The Honourable James Moore, P.C., M.P.
Minister of Canadian Heritage
Les Terrasses de la Chaudière, 12th Floor
15 Eddy Street
Gatineau, Quebec K1A 0M5
Dear Minister Moore,
I join many Canadians to request that the funding for Katimavik be reinstated. Over the past few years, I have personally witnessed the positive impact this program has had on communities in my riding. Not only have young people assisted in various worthwhile projects, they have brought a part of Canada with them to our area.
As a former French Immersion teacher, I have witnessed the goodwill and understanding that develop when young people from British Columbia and Quebec have a chance to learn about each other. It is not an exaggeration to say that Katimavik has been a force in our nation building. What better way to invest in national unity and fight division than to bring young people from all parts of our country together to work side by side on worthwhile projects in communities from coast to coast to coast?
As Mr. Dan Miles, Principal of JV Humphries School in Kaslo states:
“I was so impressed that these young people were given the opportunity to learn about volunteerism, to learn about Canada, to learn about themselves, all the while that they helped communities in ways we could never afford to pay people to do.”
According to Mayor Dieter Bogs of Trail, his community has always looked forward to students from across Canada to bring their perspective to Trail.
“Katimavik students have always been such super volunteers on numerous projects in our community. They have been greatly missed since the last group was with us in 2010. To see the program completely eliminated now is disheartening and would be the end of one of the best youth programs ever established in our country.”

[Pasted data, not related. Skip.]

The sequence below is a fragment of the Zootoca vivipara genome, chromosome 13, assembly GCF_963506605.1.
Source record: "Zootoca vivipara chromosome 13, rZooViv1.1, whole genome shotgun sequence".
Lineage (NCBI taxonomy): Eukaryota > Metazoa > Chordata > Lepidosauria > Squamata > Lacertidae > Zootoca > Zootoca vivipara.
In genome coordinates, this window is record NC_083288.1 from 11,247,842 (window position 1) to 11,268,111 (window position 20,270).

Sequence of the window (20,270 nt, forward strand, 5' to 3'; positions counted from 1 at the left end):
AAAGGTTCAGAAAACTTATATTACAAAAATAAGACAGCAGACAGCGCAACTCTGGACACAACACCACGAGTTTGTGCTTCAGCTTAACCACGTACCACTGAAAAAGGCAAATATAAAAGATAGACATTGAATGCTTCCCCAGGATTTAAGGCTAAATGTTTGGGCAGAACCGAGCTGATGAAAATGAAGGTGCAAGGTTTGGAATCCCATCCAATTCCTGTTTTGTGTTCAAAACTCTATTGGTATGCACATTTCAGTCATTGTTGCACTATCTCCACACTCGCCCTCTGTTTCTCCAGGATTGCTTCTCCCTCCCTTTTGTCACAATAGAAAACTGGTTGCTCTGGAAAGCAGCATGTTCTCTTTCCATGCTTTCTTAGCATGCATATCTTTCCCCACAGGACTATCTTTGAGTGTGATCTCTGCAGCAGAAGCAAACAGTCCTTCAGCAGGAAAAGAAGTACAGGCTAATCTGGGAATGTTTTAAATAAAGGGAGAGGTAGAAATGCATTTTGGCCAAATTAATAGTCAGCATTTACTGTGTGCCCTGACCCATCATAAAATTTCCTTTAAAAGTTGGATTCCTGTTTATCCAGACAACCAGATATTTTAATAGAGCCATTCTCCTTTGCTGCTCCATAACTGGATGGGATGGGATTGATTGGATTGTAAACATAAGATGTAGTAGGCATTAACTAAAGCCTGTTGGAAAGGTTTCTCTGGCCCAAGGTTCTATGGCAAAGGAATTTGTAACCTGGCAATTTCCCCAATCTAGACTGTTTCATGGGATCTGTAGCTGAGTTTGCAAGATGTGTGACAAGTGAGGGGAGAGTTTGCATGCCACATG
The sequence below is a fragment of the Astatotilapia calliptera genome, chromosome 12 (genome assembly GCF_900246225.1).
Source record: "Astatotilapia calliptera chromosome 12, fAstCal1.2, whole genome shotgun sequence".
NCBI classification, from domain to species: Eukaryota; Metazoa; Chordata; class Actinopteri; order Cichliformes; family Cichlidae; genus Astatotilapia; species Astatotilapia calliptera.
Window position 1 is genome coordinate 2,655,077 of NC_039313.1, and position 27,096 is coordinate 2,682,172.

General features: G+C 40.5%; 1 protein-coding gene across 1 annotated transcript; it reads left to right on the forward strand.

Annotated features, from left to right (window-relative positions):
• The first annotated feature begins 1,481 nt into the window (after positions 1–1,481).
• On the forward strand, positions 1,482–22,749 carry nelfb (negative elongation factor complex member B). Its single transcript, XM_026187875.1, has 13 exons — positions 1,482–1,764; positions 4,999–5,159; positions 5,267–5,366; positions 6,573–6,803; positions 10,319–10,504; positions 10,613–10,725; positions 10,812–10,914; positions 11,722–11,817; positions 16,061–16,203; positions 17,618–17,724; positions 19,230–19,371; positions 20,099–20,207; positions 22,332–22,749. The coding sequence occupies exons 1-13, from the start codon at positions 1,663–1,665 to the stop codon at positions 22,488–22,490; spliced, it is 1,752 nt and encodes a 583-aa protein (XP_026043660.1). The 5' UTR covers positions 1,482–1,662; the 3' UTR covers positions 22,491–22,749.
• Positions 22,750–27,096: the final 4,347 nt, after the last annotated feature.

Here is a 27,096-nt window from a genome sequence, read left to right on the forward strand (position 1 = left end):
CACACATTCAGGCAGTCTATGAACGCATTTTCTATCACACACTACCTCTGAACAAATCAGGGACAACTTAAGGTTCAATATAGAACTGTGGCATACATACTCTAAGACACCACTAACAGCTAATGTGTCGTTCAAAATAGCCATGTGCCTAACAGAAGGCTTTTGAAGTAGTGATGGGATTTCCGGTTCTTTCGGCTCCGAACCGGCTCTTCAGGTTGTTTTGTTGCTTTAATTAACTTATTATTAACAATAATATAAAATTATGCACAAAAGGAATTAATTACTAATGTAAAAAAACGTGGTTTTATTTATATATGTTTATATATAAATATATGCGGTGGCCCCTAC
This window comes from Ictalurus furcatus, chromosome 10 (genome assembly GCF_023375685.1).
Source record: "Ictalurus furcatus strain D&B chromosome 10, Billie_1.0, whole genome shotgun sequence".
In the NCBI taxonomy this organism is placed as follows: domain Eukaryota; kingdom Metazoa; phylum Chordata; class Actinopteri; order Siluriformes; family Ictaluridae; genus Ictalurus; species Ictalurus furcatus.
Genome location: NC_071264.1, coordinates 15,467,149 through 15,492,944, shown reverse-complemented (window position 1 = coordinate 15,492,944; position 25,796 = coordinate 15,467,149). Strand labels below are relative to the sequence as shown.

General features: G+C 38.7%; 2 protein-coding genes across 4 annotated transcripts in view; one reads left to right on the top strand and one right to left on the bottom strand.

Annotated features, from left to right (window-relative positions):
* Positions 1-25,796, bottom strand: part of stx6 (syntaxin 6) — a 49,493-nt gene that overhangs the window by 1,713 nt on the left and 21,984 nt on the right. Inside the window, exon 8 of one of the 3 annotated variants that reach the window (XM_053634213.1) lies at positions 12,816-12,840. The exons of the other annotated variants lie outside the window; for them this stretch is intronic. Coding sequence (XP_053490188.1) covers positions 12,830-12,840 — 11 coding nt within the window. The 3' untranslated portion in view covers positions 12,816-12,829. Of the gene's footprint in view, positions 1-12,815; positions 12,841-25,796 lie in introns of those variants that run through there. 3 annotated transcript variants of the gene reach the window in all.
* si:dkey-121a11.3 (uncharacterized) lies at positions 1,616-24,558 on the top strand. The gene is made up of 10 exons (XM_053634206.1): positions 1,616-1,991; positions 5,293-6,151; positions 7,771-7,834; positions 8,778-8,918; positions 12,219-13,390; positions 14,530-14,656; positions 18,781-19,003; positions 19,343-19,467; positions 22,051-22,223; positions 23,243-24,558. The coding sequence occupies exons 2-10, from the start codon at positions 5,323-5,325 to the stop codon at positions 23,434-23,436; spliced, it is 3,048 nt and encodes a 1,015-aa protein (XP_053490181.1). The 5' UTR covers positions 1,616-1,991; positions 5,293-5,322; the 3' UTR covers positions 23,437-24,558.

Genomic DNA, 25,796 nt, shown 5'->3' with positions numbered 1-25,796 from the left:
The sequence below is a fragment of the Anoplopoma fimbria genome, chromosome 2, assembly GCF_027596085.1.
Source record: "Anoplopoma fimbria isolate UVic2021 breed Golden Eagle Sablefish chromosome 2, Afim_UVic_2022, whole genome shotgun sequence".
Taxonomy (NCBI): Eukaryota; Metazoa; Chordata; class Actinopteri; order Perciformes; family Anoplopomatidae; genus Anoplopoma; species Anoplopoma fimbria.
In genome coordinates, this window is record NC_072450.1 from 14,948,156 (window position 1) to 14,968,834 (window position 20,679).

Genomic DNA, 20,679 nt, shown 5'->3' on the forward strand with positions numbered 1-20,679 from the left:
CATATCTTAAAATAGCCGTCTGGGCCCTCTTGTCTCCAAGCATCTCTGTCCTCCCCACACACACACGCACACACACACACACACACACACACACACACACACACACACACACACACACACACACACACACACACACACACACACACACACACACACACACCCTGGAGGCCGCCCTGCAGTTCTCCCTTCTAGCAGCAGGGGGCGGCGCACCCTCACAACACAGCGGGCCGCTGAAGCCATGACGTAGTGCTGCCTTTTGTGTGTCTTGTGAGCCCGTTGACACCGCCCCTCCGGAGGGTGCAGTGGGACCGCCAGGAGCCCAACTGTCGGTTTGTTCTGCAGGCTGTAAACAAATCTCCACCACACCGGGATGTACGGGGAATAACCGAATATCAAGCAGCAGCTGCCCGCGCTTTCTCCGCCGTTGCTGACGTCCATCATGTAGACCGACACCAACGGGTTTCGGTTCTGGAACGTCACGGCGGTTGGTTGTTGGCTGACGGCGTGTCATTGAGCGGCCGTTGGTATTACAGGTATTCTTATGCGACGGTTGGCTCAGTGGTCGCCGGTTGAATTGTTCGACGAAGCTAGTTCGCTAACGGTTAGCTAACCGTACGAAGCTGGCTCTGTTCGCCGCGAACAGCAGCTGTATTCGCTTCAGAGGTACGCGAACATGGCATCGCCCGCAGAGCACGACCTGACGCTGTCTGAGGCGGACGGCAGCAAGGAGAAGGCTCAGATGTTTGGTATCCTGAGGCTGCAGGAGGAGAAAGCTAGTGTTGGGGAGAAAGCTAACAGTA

Mayor Lawrence Chernoff of Castlegar also shared his thoughts about this decision.
“I am very disappointed in the government cancelling the Katimavik program, a program which represented the youth of Canada. Katimavik students are a very hard working group that assisted many municipalities across Canada for many years; they are to be commended not cancelled. Please return the funding to the Katimavik Program.”
As well as the positive relationships and tangible assistance that Katimavik has fostered, the financial contribution of the program cannot be understated. According to their most recent annual report, from 2010-11, “600 Katimavik volunteers worked 81,770 hours in 64 Canadian communities and served more than 500 community work partners. They created value to the tune of an estimated $10.8 million.” I can’t help but wonder what impact the multiplier effect has had across the country, particularly in smaller communities such as those in my riding of BC Southern Interior.
The manner in which this cancellation came about has me very concerned. The Government of Canada has a contract with Katimavik that includes a multi-year funding formula, ending in 2013. Many young people who have fashioned their plans for the future around assured acceptance into this year’s program have been deeply disappointed.
I question what message we are sending to Canadian young people by cutting this program, particularly in this way. We cannot tell them that they must live up to commitments in their lives when the Canadian government is not leading by example. If contracts can be broken so easily, our word becomes meaningless and trust erodes.
This is the antithesis of the message of commitment to community intentionally fostered by Katimavik. Instead of hope, the seeds of cynicism have been planted. Where that will take the young people of our country is unclear. In my view, the ripple effects of this decision will not be worth the relatively small amount of money saved.
Our country is a better place because of Katimavik. Please do everything in your power to have its funding restored.
Thank you for your attention to this matter of national importance.
Alex Atamanenko, MP
BC Southern Interior